President Kennedy Was Wrong

Wednesday, March 3, 2010 \AM\.\Wed\.

Hattip to Sandro Magister. On September 12, 1960 John F. Kennedy, running for president, spoke to the Greater Houston Ministerial Association to assuage the fears of many in the country that his loyalty would be to the Pope rather than to the Constitution.  (The irony of course was that JFK took his faith quite lightly, to put it politely.)  The text of the speech is here.  On Monday March 1, 2010, Archbishop Chaput, at Houston Baptist University, gave a reply to this speech.

The core of the speech is that Kennedy was wrong:

Fifty years ago this fall, in September 1960, Sen. John F. Kennedy, the Democratic candidate for president, spoke to the Greater Houston Ministerial Association. He had one purpose. He needed to convince 300 uneasy Protestant ministers, and the country at large, that a Catholic like himself could serve loyally as our nation’s chief executive. Kennedy convinced the country, if not the ministers, and went on to be elected. And his speech left a lasting mark on American politics. It was sincere, compelling, articulate – and wrong. Not wrong about the patriotism of Catholics, but wrong about American history and very wrong about the role of religious faith in our nation’s life. And he wasn’t merely “wrong.” His Houston remarks profoundly undermined the place not just of Catholics, but of all religious believers, in America’s public life and political conversation. Today, half a century later, we’re paying for the damage.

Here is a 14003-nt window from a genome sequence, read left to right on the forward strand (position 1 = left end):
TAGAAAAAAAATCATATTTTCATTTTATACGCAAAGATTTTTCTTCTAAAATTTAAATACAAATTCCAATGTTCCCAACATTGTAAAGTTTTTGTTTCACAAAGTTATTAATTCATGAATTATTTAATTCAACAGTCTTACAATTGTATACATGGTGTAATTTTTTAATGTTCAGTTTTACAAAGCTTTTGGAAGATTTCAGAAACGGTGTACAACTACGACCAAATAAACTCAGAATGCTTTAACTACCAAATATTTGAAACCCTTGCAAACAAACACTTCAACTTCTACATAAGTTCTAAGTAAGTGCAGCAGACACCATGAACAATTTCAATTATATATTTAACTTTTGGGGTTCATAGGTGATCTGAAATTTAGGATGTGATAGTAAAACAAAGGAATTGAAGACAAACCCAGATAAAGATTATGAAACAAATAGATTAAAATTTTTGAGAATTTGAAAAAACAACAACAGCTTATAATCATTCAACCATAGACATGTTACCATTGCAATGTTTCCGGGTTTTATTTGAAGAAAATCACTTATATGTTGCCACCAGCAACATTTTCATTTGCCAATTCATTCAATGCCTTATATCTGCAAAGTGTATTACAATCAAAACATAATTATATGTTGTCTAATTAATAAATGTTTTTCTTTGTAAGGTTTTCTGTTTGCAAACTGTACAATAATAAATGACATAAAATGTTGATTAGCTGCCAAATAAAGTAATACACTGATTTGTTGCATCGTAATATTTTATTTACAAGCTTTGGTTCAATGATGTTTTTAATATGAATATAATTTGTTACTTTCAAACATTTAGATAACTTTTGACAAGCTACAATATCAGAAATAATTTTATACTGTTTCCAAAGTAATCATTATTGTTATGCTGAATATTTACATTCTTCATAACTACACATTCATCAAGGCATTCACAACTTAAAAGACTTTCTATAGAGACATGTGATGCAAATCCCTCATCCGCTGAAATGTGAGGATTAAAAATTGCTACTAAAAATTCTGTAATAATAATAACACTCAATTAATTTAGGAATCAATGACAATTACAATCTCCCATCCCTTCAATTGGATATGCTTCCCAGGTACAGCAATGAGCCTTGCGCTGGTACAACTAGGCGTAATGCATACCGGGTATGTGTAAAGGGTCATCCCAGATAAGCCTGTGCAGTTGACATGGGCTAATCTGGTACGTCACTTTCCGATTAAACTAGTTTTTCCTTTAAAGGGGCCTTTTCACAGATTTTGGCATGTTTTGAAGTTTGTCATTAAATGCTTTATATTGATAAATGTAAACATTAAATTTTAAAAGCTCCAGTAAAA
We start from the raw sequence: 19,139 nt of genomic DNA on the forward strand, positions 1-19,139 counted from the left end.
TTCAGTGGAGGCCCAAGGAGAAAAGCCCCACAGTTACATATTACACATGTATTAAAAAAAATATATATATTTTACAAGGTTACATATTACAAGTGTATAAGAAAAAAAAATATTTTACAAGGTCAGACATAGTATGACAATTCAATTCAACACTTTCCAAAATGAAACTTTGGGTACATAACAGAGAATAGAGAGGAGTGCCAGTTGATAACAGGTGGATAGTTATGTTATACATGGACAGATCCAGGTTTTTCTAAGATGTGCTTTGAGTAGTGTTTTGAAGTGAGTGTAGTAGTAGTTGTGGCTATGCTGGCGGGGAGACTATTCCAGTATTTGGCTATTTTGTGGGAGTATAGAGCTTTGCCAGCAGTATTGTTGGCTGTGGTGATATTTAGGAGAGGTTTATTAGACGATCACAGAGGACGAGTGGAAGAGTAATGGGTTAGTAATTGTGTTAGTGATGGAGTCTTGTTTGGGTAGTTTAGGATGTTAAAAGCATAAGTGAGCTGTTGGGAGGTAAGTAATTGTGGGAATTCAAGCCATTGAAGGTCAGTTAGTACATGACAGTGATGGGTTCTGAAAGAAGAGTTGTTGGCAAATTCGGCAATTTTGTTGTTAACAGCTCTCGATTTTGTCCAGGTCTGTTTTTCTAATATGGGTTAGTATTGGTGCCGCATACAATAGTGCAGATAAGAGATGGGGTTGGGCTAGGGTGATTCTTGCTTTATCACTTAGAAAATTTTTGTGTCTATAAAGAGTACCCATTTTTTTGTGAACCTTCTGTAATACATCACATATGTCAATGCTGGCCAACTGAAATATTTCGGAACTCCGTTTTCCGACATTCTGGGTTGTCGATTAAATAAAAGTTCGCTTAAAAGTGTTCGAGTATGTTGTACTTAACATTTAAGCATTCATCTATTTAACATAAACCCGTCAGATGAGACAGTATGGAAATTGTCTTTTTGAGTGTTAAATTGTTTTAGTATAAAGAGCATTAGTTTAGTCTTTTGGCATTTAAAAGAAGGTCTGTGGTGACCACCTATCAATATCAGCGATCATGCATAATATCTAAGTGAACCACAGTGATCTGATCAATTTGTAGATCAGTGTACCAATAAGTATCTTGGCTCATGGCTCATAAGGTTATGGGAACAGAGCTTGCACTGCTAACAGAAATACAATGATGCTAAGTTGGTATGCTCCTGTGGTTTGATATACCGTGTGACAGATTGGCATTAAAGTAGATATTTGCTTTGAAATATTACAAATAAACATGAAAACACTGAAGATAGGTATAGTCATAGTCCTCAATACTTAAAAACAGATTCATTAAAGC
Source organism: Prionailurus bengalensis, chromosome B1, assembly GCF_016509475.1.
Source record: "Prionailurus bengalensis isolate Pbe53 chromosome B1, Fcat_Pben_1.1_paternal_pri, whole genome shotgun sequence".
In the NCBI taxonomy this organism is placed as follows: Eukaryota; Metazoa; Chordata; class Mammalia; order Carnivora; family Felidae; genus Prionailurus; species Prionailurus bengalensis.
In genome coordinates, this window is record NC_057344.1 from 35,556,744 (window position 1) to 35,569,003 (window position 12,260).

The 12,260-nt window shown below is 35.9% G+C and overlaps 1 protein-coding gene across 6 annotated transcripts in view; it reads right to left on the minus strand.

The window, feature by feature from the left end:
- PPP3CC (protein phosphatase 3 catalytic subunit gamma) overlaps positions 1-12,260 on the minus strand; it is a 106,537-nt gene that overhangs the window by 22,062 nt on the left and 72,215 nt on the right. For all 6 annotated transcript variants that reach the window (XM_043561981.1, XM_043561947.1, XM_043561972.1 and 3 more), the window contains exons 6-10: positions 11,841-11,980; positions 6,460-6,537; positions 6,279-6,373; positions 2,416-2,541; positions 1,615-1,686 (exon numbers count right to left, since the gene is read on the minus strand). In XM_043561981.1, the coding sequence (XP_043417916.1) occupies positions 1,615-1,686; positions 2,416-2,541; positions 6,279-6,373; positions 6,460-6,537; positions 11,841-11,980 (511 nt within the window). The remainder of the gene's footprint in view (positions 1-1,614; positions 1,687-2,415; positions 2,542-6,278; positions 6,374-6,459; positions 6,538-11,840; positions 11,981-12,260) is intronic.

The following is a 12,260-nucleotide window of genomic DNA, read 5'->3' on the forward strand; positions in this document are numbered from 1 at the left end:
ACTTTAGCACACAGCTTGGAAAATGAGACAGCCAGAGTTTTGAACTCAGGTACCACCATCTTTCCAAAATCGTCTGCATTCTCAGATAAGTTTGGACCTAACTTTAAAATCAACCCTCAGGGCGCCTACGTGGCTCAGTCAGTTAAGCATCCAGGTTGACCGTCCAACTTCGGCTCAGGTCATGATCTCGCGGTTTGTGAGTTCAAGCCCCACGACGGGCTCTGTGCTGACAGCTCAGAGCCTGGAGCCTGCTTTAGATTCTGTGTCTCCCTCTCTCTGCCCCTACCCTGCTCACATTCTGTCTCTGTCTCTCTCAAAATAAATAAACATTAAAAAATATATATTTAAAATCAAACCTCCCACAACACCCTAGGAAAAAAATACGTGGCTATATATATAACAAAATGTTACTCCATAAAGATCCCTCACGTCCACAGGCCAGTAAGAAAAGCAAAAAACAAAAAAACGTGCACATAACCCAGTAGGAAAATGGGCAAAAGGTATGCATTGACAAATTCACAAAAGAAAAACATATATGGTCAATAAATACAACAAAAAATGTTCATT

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Cardinal Newman Development of Doctrine-First Note-Preservation of Type

Sunday, February 28, 2010 \AM\.\Sun\.

Continuing on with my series on the seven notes, I would call them tests, which Venerable John Henry Cardinal Newman developed for determining whether some aspect of Church teaching is a development of doctrine or a corruption of doctrine.  We began with Note Six-Conservative Action Upon Its Past, and I would highly recommend that any one who has not read the first post in the series read it here before proceeding with this post.  We will now take the remaining notes in numerical order.  This post will deal with the First Note-Preservation of Type.

In regard to Preservation of Type, Cardinal Newman takes pains to point out that the idea underlying the doctrine remains of the same type while the external manifestations of the idea may change greatly.  His illustration from Roman history conveys his point well:

On the other hand, real perversions and corruptions are often not so unlike externally to the doctrine from which they come, as are changes which are consistent with it and true developments. When Rome changed from a Republic to an Empire, it was a real alteration of polity, or what may be called a corruption; yet in appearance the change was small. The old offices or functions of government remained: it was only that the Imperator, or Commander in Chief, concentrated them in his own person.  Augustus was Consul and Tribune, Supreme Pontiff and Censor, and the Imperial rule was, in the words of Gibbon, “an absolute monarchy disguised by the forms of a commonwealth.” On the other hand, when the dissimulation of Augustus was exchanged for the ostentation of Dioclesian, the real alteration of constitution was trivial, but the appearance of change was great. Instead of plain Consul, Censor, and Tribune, Dioclesian became Dominus or King, assumed the diadem, and threw around him the forms of a court.